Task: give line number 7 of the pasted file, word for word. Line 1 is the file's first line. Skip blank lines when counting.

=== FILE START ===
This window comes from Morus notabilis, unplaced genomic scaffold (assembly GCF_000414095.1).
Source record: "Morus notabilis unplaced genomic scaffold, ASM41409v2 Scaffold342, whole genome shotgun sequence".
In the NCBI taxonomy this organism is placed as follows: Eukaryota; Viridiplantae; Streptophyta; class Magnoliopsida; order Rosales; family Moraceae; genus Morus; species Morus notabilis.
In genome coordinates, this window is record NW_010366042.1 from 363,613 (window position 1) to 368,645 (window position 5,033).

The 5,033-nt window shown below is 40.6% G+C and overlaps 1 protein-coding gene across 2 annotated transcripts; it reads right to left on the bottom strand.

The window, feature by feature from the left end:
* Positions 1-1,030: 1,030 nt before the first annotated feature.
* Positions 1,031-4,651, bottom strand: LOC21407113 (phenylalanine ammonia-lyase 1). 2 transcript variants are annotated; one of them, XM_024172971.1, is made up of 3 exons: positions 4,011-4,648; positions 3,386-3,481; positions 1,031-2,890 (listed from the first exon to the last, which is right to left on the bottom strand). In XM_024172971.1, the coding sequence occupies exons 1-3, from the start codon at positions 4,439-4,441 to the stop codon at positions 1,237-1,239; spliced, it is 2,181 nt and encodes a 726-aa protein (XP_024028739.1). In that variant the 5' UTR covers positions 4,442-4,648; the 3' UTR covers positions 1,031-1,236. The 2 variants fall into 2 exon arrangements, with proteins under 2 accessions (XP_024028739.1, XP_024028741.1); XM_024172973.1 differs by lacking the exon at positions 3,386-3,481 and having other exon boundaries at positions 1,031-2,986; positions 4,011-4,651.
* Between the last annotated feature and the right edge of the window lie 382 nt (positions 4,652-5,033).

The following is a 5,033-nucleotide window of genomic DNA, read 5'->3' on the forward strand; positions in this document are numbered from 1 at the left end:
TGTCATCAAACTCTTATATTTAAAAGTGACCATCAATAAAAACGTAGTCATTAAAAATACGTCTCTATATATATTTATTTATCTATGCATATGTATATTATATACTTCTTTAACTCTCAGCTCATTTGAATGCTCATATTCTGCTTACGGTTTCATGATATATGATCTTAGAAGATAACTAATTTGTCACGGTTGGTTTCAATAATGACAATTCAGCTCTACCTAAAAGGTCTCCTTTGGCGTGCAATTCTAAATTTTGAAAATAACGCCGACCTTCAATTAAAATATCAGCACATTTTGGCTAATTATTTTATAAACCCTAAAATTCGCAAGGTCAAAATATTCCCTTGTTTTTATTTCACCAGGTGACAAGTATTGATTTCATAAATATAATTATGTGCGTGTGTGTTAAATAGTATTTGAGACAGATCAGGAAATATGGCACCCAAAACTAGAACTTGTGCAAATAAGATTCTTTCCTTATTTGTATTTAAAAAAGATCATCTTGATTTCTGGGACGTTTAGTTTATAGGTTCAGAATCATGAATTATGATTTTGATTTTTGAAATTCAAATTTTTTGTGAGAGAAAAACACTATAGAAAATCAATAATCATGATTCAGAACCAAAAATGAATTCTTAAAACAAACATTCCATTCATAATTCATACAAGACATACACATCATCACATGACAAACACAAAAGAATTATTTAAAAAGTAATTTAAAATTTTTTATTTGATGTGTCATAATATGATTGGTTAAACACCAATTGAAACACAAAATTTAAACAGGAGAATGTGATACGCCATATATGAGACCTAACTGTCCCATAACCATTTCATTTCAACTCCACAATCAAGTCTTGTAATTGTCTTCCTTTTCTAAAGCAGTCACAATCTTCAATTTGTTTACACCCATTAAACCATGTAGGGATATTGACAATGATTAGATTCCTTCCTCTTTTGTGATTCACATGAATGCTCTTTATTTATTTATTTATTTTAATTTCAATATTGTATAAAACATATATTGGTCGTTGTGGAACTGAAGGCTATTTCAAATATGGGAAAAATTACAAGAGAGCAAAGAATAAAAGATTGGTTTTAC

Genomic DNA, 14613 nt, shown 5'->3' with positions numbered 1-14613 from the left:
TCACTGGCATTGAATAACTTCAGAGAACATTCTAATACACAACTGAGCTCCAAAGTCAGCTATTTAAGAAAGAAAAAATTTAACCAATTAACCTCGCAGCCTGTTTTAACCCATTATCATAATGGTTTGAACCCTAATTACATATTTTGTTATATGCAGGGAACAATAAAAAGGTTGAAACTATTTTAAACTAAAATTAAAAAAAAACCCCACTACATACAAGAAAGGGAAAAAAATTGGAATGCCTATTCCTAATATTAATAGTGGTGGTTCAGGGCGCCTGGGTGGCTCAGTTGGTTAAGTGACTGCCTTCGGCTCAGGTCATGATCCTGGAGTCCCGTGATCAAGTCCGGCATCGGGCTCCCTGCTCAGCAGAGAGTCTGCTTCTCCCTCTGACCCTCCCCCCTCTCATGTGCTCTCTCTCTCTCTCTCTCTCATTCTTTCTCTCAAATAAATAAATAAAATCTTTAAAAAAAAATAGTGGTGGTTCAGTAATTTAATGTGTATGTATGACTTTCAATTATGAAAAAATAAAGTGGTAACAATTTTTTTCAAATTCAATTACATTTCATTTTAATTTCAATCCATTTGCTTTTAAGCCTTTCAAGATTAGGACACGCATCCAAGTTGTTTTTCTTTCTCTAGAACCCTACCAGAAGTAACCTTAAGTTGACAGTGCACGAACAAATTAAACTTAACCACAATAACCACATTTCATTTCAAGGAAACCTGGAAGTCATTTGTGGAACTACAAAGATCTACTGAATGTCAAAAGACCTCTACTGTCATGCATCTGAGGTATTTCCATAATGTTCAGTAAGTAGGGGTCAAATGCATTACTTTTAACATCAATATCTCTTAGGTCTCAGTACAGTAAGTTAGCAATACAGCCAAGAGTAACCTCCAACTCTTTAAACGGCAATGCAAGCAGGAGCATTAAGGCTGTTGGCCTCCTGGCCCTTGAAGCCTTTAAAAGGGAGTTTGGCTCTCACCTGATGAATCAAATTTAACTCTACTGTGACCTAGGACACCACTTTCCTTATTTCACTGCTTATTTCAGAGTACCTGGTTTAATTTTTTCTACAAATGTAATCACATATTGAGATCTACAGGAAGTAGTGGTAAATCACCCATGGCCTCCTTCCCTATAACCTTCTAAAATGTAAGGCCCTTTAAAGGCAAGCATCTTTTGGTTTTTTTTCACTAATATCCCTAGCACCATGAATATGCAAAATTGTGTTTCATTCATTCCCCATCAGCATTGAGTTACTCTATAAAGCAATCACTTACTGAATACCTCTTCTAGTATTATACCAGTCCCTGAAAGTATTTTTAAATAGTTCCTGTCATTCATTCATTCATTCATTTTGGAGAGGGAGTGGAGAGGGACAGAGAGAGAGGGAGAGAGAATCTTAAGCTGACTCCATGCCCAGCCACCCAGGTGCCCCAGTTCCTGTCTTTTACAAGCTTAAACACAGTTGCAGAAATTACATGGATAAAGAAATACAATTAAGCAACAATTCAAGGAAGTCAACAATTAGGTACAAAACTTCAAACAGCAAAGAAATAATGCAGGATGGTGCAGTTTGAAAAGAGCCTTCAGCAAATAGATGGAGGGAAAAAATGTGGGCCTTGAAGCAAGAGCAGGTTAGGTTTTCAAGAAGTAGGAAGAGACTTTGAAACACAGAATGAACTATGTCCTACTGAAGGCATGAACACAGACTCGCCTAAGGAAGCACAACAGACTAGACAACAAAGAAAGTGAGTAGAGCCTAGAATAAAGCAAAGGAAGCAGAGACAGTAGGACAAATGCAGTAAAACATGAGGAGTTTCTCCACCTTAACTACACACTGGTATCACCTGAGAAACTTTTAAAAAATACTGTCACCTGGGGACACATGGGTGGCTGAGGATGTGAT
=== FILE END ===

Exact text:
* Positions 1-1,030: 1,030 nt before the first annotated feature.